Saving Station X

The UK's Bletchley Park has been credited with bringing WW2 to an early close as well as being the birthplace of modern computing but it still faces a constant battle to survive

The total cost of the Millennium Dome from its conception six years ago to the present day is somewhere in excess of £800m. This is a structure that was ostensibly used once for a party and then ignored. The plan to pay homage to the diversity of life in the UK, as a new millennium dawned, mutated into a cut-price carnival themed somewhere between Disneyland and a 1970s school science programme.

Its contribution to the well-being of the average UK citizen has been pretty minimal apart from the handful of people who actually visited it and the considerable larger group who glean cathartic pleasure from lambasting the whole sorry enterprise.

The Millennium Dome is an easy and obvious target but that doesn't detract from the fact that it was a gargantuan waste of money. If it's worth spending more than three-quarters of a billion pounds preserving the site of a New Year's party, what sort of price do you put on maintaining something of real worth? For example, how about a facility credited with bringing the Second World War to an early end and saving tens of thousands of lives, and believed to be birthplace of modern computing? Well if you're the government then the price you put on it is about the same amount of Lottery money spent on the Dome's toilets.

The auspicious place in question, Bletchley Park in Buckinghamshire -- aka Station X -- receives no direct government funding. The trust that manages the site -- a loose collection of sheds and outbuildings centred around a grand mansion house -- faces a continuing scramble just to keep the place ticking over. Yearly admin costs are something approaching £1.5m without even tackling the significant overhaul the site deserves.

The lack of attention the site gets is shocking enough given its role in WW2 but Bletchley's place in the history of computing -- thanks to genius mathematician Alan Turing building the first programmable computer to crack the German Enigma codes -- makes the government's attitude seem something akin to criminal negligence.

This is a site that attracts thousands of visitors a year, has had countless books written about it and at least two Hollywood films -- "U571" and "Enigma" -- yet is being left largely to support itself through a variety of ingenious fund-raising events. As well as the planned launch of new business incubator -- allowing technology start-ups to benefit from Bletchley's innovative history -- the site holds conferences and open days to boost funding.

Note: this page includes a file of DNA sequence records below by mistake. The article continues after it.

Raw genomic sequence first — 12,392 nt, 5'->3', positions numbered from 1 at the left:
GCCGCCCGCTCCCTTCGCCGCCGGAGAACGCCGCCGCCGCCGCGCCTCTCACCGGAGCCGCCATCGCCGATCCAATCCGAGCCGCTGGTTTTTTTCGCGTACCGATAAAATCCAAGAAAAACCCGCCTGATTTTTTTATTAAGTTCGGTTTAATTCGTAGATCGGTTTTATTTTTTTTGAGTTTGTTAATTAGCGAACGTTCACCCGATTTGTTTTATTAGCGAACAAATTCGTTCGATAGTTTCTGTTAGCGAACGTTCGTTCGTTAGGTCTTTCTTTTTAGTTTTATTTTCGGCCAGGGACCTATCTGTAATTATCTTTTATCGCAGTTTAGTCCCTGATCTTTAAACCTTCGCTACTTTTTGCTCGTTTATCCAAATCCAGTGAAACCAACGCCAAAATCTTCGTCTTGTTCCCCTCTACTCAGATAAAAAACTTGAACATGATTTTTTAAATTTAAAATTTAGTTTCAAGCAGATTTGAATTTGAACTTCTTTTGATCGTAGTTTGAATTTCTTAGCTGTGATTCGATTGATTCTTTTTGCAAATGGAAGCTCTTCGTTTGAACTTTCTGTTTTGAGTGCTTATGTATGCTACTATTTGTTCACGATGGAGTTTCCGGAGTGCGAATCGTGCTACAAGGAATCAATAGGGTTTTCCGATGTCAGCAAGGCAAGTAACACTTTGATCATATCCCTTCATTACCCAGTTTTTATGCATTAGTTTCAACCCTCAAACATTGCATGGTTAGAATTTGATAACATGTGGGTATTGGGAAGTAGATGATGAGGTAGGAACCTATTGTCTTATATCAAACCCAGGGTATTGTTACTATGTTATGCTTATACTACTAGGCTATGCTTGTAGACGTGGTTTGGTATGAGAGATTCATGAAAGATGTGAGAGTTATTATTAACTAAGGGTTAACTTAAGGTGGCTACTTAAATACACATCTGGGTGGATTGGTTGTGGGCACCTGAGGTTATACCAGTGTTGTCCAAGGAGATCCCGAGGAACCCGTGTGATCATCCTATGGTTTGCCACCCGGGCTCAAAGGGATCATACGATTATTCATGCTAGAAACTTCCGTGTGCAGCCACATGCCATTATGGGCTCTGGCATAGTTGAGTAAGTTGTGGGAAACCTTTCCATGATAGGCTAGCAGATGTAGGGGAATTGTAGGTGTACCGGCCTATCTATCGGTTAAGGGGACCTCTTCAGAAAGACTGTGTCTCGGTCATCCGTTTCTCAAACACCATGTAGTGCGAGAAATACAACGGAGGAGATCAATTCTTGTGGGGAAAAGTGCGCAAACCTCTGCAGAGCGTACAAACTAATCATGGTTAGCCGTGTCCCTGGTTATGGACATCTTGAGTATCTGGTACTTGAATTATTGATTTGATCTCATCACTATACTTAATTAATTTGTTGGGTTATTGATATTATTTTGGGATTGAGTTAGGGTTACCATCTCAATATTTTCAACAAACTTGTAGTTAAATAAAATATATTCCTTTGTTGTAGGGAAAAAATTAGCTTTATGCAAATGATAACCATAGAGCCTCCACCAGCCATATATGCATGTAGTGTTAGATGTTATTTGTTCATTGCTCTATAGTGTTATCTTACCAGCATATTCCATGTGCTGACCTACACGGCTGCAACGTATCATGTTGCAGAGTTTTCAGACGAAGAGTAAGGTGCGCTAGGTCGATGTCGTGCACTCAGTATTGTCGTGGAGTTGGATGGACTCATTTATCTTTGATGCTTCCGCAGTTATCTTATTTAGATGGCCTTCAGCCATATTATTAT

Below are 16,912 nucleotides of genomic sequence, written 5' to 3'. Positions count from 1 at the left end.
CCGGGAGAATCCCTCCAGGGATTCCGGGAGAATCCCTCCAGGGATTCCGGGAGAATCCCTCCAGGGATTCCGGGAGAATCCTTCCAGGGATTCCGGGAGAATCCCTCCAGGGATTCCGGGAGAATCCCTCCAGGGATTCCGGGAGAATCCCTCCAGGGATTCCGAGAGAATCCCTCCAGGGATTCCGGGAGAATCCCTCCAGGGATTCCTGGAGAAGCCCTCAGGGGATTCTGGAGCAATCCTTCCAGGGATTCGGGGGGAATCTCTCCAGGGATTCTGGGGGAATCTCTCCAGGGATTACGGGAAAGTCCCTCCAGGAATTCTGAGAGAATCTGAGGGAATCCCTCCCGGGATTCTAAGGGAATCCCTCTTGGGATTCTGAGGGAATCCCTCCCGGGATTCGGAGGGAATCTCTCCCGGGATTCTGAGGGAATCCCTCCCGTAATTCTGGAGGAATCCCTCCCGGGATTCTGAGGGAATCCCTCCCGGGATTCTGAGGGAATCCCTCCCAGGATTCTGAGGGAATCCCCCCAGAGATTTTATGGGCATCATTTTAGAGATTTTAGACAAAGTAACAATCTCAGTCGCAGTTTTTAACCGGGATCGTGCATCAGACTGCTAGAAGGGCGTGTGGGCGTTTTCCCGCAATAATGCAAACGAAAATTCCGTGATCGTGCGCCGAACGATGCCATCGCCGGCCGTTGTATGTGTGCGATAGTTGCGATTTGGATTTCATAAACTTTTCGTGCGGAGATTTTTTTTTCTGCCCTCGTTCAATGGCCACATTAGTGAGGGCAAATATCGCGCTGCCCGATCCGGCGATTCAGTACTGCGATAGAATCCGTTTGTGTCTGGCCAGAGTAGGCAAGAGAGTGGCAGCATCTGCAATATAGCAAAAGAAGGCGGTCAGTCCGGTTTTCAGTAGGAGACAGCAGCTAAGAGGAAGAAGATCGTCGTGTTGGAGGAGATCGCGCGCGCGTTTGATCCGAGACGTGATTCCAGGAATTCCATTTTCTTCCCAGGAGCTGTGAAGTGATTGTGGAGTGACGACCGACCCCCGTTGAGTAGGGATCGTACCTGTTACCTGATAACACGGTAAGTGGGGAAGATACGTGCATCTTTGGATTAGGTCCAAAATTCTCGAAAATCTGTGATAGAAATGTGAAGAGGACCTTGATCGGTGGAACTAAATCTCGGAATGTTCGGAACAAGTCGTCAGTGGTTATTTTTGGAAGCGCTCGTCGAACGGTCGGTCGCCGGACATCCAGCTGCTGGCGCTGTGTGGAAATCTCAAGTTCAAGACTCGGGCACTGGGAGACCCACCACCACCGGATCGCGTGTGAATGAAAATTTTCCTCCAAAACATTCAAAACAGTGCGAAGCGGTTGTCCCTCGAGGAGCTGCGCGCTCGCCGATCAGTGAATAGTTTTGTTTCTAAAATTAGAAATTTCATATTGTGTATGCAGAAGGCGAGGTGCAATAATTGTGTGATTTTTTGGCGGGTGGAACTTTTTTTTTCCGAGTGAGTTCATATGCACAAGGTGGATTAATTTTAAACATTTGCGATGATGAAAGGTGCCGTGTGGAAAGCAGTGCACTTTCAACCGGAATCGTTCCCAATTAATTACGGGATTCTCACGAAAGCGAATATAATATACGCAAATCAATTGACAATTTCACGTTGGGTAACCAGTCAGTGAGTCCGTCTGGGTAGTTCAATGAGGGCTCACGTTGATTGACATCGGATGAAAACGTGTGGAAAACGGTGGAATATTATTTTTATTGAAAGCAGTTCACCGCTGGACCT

The trust is hoping for some Heritage Lottery funding in the next 18 months of around £2m to £3m with more expected over time but given the amount flushed down the Dome this seems like a pretty paltry sum. Ironically, the trust's director, Christine Large, claims that if the site was in Germany, funding wouldn't be a problem. "I have had it said to me by the MD of a German company, ironically, if this was Germany you would be reporting to the Chancellor -- there wouldn't be any messing around," she told me recently.

Large has being doing her bit to promote Bletchley by publishing a juicy account of the theft of an enigma machine from the site back in 2000. The book reads somewhere between a Patricia Cornwell crime novel and a historical text weaving a day by day account of the investigation with the machine's part in the war. Hijacking Enigma, released last week, follows events from the initial theft of the machine on April Fool's Day 2000 to it eventually ending up in the hands of Newsnight anchorman Jeremy Paxman.

Despite the conviction in 2001 of one Dennis Yates, from Sandiacre near Derby, of handling stolen goods, the actual thief has never been found. Yates maintains that he was simply a middleman for a shadowy mastermind figure who orchestrated the theft and the ensuing attempts to ransom the machine, which is valued at around £100,000.

Large is adamant that the thief will be tracked down as the case is still open -- comparing the determination of the officers involved to the team that hunted down the great train robbers. But given the huge amount of publicity the theft generated it could be said that the shadowy mastermind actually did Bletchley a good turn in the long run -- shrouding the place in a modern day mystery worthy of its covert code-cracking past.

Details of upcoming events and how you can support Bletchley Park can be found at. www.bletchleypark.org.uk